DUSTY MAY: 100 percent. I played Division II one year and ran cross country and transferred. So I came as a freshman manager as a sophomore in college, so I had a little bit of a gap year.

But the entire journey has hopefully prepared me to be in the position I'm in, but I learned so much. You volunteer 40 to 80 hours a week just to learn from a legend, an expert coach, expert teacher. I take a lot -- I take something daily from what I learned from that experience.

Q. Kind of building off of the Cinderella question, you could argue that your program has fewer financial resources than some of the other schools. Could you speak to how your program has gotten to this point despite not having maybe the same budgets?

DUSTY MAY: Well, I think a lot of our guys -- in today's climate, a lot of places are getting more of a finished product, where a lot of our guys came in with a chip on their shoulder, they had the talent. But what's separated them is their work ethic and their drive to be successful.

And probably being a little bit under recruited, it contributes to that. But it's just a really special group where they like each other, they compete against each other like it's life and death, and then they're in the locker room hanging out for several hours. So it's a really unique blend of personalities and characters, but the one commonality is they're a very competitive and hardworking group. I guess that's two commonalities.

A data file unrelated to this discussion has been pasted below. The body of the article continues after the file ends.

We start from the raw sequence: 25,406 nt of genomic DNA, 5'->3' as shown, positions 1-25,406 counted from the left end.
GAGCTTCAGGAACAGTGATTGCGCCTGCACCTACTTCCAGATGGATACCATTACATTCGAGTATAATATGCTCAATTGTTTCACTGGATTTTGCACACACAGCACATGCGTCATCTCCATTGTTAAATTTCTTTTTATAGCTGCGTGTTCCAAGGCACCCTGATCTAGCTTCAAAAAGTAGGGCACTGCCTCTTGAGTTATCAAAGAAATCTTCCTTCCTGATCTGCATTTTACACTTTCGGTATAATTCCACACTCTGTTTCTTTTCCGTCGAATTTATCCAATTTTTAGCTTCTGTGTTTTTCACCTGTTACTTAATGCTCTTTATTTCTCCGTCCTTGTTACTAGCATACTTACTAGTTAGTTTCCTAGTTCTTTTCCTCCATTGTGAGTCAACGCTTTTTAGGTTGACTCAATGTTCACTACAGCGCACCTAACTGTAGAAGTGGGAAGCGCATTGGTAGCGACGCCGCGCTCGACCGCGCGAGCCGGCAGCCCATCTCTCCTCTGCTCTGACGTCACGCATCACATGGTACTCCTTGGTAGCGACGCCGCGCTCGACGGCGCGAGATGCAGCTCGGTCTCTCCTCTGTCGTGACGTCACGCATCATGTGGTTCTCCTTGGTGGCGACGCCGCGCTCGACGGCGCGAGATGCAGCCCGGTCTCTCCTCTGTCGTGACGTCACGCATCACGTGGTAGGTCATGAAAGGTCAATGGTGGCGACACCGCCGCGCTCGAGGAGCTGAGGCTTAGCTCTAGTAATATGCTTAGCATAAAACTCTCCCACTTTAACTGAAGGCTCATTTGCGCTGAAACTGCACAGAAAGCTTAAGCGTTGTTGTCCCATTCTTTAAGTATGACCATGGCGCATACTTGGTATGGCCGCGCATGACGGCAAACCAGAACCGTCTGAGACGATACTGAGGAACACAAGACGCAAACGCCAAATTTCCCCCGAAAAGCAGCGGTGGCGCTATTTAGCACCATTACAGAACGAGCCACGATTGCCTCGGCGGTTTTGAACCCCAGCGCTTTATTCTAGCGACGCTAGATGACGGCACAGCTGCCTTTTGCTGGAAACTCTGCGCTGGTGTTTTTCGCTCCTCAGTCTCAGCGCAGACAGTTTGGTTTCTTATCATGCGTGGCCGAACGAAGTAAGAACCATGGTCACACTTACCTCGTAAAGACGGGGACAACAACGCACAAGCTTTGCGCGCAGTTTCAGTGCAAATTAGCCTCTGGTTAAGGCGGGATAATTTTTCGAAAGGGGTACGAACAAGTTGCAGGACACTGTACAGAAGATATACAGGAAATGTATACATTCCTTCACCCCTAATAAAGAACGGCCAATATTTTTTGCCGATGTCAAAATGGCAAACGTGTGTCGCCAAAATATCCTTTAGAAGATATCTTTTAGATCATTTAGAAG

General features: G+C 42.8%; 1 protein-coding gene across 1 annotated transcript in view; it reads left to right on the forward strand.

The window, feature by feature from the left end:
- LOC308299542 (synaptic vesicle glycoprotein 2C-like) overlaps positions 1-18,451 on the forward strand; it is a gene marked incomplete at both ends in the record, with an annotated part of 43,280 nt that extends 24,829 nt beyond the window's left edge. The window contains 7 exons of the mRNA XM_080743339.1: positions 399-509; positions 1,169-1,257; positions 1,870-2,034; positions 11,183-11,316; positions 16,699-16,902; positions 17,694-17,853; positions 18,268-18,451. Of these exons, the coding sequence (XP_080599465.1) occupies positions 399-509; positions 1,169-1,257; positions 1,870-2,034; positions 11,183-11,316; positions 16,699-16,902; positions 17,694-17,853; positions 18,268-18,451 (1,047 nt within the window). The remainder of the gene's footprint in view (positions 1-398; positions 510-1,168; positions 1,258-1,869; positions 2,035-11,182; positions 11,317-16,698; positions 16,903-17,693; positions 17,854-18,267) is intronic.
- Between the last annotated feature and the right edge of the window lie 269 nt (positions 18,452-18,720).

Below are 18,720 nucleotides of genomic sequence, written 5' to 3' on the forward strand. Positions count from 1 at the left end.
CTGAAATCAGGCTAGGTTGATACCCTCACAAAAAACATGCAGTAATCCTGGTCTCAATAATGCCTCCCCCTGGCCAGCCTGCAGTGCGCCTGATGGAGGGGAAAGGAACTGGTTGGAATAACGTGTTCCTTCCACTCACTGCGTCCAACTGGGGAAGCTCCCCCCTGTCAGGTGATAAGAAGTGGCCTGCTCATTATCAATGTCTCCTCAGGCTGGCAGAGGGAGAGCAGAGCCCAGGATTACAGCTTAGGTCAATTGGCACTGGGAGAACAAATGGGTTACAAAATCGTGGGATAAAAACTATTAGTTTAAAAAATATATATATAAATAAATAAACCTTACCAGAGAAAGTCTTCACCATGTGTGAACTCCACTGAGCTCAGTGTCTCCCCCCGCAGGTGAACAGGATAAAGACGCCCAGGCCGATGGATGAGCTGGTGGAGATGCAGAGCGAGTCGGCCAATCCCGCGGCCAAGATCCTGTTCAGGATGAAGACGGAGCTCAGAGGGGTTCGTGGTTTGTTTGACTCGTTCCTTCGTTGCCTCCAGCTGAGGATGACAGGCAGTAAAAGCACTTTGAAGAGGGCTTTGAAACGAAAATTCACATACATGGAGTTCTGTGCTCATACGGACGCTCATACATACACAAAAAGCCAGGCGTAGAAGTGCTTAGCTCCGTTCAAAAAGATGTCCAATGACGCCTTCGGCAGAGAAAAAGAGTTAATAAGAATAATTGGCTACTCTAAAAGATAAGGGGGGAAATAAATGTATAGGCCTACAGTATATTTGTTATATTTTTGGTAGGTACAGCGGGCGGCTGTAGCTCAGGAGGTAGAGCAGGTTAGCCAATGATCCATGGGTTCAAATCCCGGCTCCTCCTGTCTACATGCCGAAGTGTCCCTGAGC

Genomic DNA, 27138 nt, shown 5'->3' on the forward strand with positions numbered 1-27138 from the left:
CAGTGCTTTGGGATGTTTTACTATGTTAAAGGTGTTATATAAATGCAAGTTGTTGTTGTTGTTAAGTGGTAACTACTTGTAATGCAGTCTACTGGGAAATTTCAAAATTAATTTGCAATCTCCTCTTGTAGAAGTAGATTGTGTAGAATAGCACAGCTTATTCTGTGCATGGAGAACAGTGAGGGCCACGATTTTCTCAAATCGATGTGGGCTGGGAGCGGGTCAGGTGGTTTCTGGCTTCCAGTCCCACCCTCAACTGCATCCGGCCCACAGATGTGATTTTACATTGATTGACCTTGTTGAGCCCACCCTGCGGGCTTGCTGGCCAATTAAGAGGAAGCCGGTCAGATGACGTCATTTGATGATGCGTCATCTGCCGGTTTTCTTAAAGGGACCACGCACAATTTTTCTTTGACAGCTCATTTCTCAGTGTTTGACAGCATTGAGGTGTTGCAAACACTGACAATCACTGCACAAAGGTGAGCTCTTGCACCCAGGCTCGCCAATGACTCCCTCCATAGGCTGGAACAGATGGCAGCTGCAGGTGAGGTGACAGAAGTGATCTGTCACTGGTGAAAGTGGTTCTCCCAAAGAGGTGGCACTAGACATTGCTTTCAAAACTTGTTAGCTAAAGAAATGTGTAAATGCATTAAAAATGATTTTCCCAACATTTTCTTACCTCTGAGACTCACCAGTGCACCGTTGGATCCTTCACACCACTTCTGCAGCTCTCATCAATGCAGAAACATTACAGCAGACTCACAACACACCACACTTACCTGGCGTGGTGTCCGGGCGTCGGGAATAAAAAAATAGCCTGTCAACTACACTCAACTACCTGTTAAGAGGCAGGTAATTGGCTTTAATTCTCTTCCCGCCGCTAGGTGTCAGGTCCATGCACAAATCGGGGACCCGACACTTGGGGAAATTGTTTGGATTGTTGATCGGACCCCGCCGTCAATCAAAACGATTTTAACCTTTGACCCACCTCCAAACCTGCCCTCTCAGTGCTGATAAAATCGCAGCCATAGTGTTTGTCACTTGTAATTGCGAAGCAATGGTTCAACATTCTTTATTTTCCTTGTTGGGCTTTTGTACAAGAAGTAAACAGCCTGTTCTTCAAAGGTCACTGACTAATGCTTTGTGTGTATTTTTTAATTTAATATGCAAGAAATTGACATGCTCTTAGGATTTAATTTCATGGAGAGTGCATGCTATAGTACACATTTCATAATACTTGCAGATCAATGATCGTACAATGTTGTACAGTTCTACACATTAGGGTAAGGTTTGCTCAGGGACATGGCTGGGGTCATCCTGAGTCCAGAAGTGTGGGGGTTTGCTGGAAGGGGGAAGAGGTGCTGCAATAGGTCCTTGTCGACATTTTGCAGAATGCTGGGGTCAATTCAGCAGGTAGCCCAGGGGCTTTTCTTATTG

Q. Your team shot about 29 percent from three in the two games, but it's about right for the rest of the tournament. I think 31 percent overall. Is there any reason why the shooting has been so bad in this tournament?

DUSTY MAY: That's a great question for this tournament. We haven't got the ball well in seven or eight games and that's typically what we've hung our hat on. But because we've been able to make a leap defensively and in rebounding and we don't turn the ball over like we have in years past -- the last few years we've been a good offensive team except we've turned the ball over which has negated our three-point shooting ability and our offensive rebounding ability.

We have haven't shot well in a while. Fortunately our guys believe that we can find a way to win because we are scrappy, gritty, and we rebound the ball. And our defense has come a long way, especially over the last month of the season.